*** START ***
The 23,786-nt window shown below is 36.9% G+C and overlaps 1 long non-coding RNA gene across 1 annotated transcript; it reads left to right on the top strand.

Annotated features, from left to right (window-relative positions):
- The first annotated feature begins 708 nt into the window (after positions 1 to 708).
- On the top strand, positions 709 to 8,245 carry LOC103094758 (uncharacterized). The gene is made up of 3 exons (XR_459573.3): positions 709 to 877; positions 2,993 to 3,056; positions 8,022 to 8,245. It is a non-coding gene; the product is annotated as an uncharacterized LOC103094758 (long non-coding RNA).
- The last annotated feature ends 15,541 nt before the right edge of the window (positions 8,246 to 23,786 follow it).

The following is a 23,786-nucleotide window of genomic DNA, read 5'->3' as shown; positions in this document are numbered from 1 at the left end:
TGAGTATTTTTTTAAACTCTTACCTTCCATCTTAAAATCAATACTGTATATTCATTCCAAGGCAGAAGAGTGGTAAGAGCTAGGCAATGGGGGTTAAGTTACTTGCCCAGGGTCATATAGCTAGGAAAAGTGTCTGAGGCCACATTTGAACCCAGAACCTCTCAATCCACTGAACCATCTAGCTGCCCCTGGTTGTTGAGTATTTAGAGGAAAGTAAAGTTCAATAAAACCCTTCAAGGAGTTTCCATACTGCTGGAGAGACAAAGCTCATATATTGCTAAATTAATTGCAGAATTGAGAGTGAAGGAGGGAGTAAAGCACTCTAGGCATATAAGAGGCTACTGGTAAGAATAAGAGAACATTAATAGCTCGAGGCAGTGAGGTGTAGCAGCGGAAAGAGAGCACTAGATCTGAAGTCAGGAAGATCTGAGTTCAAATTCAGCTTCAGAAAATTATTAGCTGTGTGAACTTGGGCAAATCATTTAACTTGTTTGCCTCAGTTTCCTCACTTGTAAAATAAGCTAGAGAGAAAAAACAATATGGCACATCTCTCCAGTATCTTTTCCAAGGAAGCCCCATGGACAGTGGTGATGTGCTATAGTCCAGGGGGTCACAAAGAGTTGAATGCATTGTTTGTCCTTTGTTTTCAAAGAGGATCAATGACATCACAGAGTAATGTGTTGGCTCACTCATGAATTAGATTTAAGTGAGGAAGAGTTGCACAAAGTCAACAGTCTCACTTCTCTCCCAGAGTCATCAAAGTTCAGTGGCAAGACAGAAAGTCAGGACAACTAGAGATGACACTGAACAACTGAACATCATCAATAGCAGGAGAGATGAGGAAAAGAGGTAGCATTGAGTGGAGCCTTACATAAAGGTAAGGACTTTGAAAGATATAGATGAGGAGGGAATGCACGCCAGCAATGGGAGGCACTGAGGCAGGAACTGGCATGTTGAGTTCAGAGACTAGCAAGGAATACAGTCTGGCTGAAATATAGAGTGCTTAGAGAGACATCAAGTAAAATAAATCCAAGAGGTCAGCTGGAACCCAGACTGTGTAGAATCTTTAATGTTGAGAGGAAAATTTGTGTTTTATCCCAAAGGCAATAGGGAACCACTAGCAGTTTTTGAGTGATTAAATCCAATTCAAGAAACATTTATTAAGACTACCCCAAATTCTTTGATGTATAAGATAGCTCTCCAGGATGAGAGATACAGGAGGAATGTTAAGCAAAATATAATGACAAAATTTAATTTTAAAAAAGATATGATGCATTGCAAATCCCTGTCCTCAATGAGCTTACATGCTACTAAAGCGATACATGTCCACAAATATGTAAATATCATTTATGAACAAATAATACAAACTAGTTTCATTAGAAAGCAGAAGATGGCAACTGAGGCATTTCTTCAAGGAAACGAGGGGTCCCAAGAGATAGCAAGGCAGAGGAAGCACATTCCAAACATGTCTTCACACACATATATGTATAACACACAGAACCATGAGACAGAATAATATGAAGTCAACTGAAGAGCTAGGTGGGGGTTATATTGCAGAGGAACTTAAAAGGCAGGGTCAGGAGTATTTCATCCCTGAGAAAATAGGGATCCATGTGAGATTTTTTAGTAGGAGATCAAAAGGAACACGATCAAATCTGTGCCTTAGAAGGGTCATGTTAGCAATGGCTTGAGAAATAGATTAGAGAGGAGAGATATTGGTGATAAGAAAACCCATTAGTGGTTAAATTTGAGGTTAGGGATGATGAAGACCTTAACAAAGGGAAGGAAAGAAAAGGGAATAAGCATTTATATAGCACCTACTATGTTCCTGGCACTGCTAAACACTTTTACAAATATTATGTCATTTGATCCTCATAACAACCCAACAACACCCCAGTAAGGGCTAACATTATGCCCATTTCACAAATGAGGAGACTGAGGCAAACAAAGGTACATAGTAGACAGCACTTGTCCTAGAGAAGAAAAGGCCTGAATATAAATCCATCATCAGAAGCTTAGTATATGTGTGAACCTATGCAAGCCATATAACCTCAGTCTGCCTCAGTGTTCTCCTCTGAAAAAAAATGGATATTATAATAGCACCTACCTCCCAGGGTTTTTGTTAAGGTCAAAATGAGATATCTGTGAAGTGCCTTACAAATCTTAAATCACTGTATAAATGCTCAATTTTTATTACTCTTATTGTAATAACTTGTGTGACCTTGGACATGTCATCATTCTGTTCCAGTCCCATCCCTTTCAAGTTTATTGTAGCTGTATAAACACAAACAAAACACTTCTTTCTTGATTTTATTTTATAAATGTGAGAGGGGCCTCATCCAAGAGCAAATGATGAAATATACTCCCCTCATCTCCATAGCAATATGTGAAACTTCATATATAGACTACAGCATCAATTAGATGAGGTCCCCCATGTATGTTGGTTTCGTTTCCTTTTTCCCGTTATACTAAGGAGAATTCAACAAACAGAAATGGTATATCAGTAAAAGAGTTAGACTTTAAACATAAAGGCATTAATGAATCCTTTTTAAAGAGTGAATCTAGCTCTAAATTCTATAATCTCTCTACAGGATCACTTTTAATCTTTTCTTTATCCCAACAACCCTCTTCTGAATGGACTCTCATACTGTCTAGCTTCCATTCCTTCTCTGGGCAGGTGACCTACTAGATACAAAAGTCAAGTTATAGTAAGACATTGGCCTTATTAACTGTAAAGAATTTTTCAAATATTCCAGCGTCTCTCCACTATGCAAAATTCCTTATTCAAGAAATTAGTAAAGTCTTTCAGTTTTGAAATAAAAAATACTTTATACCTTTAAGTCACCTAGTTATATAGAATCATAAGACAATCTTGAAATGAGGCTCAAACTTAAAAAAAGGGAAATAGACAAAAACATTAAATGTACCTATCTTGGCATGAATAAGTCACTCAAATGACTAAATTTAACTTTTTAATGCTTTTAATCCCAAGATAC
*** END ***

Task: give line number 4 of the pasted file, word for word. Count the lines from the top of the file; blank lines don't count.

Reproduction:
- On the top strand, positions 709 to 8,245 carry LOC103094758 (uncharacterized). The gene is made up of 3 exons (XR_459573.3): positions 709 to 877; positions 2,993 to 3,056; positions 8,022 to 8,245. It is a non-coding gene; the product is annotated as an uncharacterized LOC103094758 (long non-coding RNA).